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Your privacy is at risk. Why does it matter?

How would you like to live in a house of glass? Someone walks down the street and peers into your home while you are taking a shower, contributing to the sewer system or changing from sleep attire to the days activewear. I know there are some people out there that don't care by their lack of closed curtains at night while their lights are on. What if someone was saying that the door to the bank vault was too big and hard to open and that we needed to add an office door to the side so we can get into it easier. Would you deposit any valuables with that bank if they followed through with putting in that door? If you felt uneasy about anything I stated above, then this issue I am writing about today affects you.

A year or so ago I had the mentality that I don't really care if google tracks me and what I do. It makes their systems better at providing a better experience. I use google all the time for my job to find resources and documentation. Without personal customized results which are built and based on my search habits it is really hard to find information on the web. So my thoughts have always been, "Why impede that kind of progress?".

About a year ago I watched a video by Glenn Greenwald where he spoke at TED about "Why Privacy Matters".

He goes over the same mentality that I had a year or so ago. "Why should I care if I am not doing anything wrong? The bad guys should be scared, but I haven't done anything wrong, so I'm ok." Glenn pointed out that it is dangerous to think that way. In his example, he used the idea from an 18th- century philosopher Jeremy Bentham. Jeremy discovered that if you put a tower in the middle of an institution and also put on that tower glass windows that can see out but you cannot see into. Then the tower becomes an ultimate tool for controlling human behavior. The reasoning being that you never know when you are being watched, or if you are being watched thus keeping human behavior under control. (Glenn's TED talk is much better at explaining this and I would recommend watching it.)

With Glenn's talk in mind, look at the following articles that start to show what the government is trying to do.

On March 27th 2017, UK Government asked for a backdoor to WhatsApp security after London's attack. While the attack on London was terrible, giving a backdoor to any kind of security protocol would make it less secure. As soon as one backdoor exists, it now allows others to try to discover it and use it for their own malicious intent. (Russia, come on in!)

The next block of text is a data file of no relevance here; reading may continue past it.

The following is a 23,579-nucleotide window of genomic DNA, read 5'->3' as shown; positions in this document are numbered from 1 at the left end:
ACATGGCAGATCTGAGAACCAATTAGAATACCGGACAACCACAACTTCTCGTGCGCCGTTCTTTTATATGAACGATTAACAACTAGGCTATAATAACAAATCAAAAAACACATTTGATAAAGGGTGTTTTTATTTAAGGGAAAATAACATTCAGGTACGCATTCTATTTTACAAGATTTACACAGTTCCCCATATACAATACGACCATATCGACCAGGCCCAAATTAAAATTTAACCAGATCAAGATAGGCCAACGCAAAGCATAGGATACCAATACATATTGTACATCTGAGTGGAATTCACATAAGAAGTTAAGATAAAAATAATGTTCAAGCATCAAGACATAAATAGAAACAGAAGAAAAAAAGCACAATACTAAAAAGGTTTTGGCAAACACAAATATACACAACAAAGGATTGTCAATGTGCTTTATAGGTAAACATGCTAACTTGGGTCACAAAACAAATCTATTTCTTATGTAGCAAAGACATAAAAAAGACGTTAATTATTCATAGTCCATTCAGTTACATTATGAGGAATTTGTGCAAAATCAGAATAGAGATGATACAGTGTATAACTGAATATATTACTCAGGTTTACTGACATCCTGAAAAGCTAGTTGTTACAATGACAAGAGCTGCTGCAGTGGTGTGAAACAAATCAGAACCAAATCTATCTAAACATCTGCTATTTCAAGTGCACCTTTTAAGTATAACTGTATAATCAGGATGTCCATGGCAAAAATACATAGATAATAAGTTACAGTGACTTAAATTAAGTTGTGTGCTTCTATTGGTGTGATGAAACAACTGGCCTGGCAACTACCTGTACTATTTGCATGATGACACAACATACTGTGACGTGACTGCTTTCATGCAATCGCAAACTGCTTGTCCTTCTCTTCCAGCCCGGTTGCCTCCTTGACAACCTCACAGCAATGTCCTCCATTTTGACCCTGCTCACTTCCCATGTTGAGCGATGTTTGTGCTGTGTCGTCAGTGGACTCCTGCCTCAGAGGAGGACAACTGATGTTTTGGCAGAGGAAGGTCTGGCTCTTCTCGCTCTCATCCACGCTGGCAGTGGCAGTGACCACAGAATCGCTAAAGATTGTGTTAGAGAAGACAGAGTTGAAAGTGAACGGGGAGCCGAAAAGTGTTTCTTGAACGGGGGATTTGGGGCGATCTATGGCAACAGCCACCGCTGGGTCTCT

On February 19 2016, The US Feds demanded Apple should build a way for them to crack any iPhone's security encription in cases such as the San Bernardino shooting in December of 2015. While in this instance it might be a just cause, otherwise when the situation is more of a grey area, they might slip a peek without going through legal processes.

On March 28th 2017, congress reversed some of the internet privacy laws that made it so companies like, Comcast or Microsoft had to ask permission to sell your data. Data being, email address, search terms and other things tracked on the puddle of information we call the internet. Without it means they can sell your habits and personal information for monetary gain without your consent.

This is only a few times in the last 2 years.

So why does it matter and why should you care?

Privacy doesn't just make it harder for us to find the people who want to do evil. It protects you. In a practical sense, it protects the information traded between you and a 3rd party. It keeps things confidential rather than public knowledge. In a more philosophical stance, it protects your right to make choices free of influence. It gives you the option what you want public and private.

People don't care enough about privacy. Why? If you care about people peering into your home with uninvited eyes, why wouldn't you care if people are looking at your web history, web searches and general behaviors on the web? Beyond just your personal secrets, there is a lot of personal information that could be used to open up new credit cards or loans without your consent. So being secure and understanding how to be private on the internet is important. We shouldn't allow people to demand backdoors into our security practices.